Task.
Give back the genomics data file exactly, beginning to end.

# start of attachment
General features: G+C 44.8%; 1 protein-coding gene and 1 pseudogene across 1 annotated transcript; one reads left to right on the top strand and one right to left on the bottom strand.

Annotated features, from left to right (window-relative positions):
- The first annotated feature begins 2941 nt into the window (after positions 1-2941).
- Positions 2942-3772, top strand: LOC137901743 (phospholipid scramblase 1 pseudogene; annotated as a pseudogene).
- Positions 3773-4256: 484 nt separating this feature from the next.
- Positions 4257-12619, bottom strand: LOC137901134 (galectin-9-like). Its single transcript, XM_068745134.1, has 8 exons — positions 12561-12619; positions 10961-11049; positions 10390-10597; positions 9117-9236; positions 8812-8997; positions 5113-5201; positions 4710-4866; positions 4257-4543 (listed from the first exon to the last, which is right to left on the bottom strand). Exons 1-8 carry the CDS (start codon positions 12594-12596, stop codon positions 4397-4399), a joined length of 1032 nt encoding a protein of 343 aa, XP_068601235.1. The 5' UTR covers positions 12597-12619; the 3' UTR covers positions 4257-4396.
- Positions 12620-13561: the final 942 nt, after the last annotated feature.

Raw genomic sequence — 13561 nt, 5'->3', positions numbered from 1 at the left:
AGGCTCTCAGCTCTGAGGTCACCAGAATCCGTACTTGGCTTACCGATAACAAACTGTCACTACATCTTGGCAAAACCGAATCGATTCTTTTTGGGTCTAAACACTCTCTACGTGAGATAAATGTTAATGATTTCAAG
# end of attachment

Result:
General features: G+C 44.8%; 1 protein-coding gene and 1 pseudogene across 1 annotated transcript; one reads left to right on the top strand and one right to left on the bottom strand.

Annotated features, from left to right (window-relative positions):
- The first annotated feature begins 2941 nt into the window (after positions 1-2941).
- Positions 2942-3772, top strand: LOC137901743 (phospholipid scramblase 1 pseudogene; annotated as a pseudogene).
- Positions 3773-4256: 484 nt separating this feature from the next.
- Positions 4257-12619, bottom strand: LOC137901134 (galectin-9-like). Its single transcript, XM_068745134.1, has 8 exons — positions 12561-12619; positions 10961-11049; positions 10390-10597; positions 9117-9236; positions 8812-8997; positions 5113-5201; positions 4710-4866; positions 4257-4543 (listed from the first exon to the last, which is right to left on the bottom strand). Exons 1-8 carry the CDS (start codon positions 12594-12596, stop codon positions 4397-4399), a joined length of 1032 nt encoding a protein of 343 aa, XP_068601235.1. The 5' UTR covers positions 12597-12619; the 3' UTR covers positions 4257-4396.
- Positions 12620-13561: the final 942 nt, after the last annotated feature.

Raw genomic sequence — 13561 nt, 5'->3', positions numbered from 1 at the left:
AGGCTCTCAGCTCTGAGGTCACCAGAATCCGTACTTGGCTTACCGATAACAAACTGTCACTACATCTTGGCAAAACCGAATCGATTCTTTTTGGGTCTAAACACTCTCTACGTGAGATAAATGTTAATGATTTCAAG